Finally adjusted, confusion returns

I started to feel at home here. Getting into the swing of my routine, I woke up Tuesday, Sept. 11, turned on the television and sat down at my computer. From the corner of my eye, I saw the World Trade Center in flames. Shocked, I called my mom and told her to turn on the news. Before my eyes, I watched as the city I knew so well crumbled to the ground. Any assurance I had had about my world vanished. All my life, I knew that even if I had bad days, the world was safe, and that’s what was important. Now, I knew I was fine, but I had no idea if the world was.

The attacks on New York and Washington, D.C were not just an attack on America. New York City has always been a symbol of opportunity. Ellis Island brought thousands of immigrants from all over the world into the United States. The Statue of Liberty stood as a guiding light for those looking for a new life. New York is the mother of all cities-the melting pot of the universe-and now it is littered with piles of cement and wreckage throughout the streets. Americans, Hispanics, Jews, Asians, Italians and so many more cultural groups lost loved ones in the fall. There was no discrimination. The most successful businessmen died alongside the average waiter working in the restaurant on the top floor. Our community here was shaken. As many us of waited by the phone, we couldn’t help but think the worst. We watched survivors talk about their horrific experiences and prayed for missing relatives and friends. At a time when chaos and panic seemed natural, the Amherst community pulled together for support.

When the story first broke at 8:45 a.m., my first reaction was to make sure everyone I knew was safe and then to be there for my roommates and floormates. I was scared and confused. This was the first time I had been without my parents during a time of crisis. Thoughts of planes flying over Amherst made me crave their presence, but that was impossible. They were in New Jersey and I was here. When I heard that the Pentagon had been hit, I thought of my brother working in D.C. I rushed to my computer and wrote him an email, hoping I would receive one back immediately. Once I found out he was OK, I sat in front of the television waiting to hear more.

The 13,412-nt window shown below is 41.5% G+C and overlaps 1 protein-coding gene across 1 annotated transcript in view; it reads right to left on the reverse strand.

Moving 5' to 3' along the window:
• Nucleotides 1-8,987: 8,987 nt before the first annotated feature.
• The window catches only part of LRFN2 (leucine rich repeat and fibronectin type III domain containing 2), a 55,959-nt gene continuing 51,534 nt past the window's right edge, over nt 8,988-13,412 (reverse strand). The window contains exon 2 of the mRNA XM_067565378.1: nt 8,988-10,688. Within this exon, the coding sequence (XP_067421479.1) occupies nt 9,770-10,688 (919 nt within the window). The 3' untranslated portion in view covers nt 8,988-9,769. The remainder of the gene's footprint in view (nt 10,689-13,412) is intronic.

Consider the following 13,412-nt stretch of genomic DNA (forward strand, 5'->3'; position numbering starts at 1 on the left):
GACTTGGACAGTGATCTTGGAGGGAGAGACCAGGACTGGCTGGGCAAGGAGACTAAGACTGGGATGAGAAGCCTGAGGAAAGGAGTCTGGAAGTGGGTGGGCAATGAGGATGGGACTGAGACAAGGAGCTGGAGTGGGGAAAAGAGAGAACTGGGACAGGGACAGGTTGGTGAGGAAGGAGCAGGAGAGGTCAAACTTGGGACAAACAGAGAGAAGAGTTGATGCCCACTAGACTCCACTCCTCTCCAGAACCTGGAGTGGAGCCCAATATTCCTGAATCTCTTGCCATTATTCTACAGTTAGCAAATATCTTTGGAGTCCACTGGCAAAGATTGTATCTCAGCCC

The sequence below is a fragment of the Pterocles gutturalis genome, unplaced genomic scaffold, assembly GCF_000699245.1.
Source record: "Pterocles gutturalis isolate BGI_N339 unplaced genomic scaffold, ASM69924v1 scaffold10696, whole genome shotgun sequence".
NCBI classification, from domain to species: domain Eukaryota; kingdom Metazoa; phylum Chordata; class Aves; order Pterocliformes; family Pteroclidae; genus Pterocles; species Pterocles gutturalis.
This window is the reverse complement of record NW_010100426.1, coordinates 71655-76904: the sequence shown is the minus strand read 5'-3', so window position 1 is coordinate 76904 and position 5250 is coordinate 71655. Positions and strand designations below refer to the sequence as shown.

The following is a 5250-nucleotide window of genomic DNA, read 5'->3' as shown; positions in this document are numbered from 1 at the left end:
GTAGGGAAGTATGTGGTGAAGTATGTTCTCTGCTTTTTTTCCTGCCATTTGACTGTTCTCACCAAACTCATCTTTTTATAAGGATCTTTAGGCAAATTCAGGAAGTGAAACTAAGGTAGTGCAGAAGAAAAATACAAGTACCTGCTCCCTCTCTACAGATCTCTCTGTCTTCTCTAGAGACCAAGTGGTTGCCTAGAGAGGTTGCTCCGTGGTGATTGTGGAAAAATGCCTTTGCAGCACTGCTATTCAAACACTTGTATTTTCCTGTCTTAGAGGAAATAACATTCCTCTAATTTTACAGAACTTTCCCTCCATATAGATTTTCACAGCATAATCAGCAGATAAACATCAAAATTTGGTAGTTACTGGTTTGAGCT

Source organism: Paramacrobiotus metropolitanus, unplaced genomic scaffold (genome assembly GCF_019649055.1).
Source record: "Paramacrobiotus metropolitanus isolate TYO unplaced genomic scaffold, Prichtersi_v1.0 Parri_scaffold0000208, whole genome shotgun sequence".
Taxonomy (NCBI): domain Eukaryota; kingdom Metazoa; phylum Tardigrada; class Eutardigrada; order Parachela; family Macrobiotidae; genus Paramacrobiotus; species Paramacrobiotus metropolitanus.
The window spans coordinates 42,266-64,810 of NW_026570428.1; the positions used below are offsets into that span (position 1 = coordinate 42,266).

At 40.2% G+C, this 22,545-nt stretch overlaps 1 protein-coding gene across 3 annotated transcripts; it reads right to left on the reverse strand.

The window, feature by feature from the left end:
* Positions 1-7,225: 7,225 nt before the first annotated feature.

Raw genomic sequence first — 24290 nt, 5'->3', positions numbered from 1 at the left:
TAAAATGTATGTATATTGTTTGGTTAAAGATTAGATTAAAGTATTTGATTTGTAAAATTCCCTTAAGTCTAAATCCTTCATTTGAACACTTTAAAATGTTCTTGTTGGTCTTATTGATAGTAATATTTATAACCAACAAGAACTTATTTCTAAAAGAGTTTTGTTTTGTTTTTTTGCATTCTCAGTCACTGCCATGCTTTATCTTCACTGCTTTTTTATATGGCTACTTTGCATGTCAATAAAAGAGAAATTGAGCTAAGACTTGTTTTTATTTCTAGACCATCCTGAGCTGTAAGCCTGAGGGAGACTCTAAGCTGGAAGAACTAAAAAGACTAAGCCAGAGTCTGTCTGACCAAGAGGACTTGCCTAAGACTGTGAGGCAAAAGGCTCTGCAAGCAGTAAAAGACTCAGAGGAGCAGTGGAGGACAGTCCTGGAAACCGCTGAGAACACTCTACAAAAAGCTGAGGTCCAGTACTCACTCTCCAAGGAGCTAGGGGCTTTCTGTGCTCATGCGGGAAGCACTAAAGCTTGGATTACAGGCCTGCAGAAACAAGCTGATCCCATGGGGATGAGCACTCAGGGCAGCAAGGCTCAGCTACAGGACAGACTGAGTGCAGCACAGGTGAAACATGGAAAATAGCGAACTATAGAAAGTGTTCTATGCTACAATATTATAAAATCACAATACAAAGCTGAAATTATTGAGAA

It seemed so unreal that the two most symbolic buildings in the United States were gone. I couldn’t understand how I had been reading in bed the night before, planning the next few days. Now everything I knew had changed. In a matter of hours, our world was altered. What would happen next? How many innocent people had we lost? I felt strangely guilty knowing my family and loved ones were safe, because there were so many who weren’t as fortunate. I wanted to go home, but then I realized how many students were here for me to lean on.

I was in awe of how quickly the campus came together to calm the tensions we were all feeling. Faces I had never seen or met became real people with real backgrounds. The network of students helping one another was incredible. For the first time, I felt so much a part of Amherst. In the two weeks I had been here, I never knew what an amazing institution this was. I am proud and honored to be here with so many strong people. You brought stability and comfort during this time of mass confusion and pain.

The next morning, I woke up hoping to find that the devastation had ended. It hadn’t, and it wasn’t going to for some time. The casualties had yet to be counted and would only add to the frustration and agony of the situation. This is going to get worse before it gets better.

The World Trade Center buildings no longer exist. They were signs of power and wealth, standing high above the rest. The skyline that could be seen from rural areas of New Jersey and Long Island has completely changed. They were America’s token for strength and success. We can understand the impact this devastation will have on our country and on our people, if we imagine what France would be like without the Eiffel Tower. The one thing that had remained constant and unbreakable in our lives had crumbled under these terrible acts of terrorism. Even with the support provided by the faculty, staff and students here, questions flood my mind. What can replace these towers to equal their stature and meaning? Is war the next step? How could we have missed something so premeditated and deliberate? Will our world ever be the same?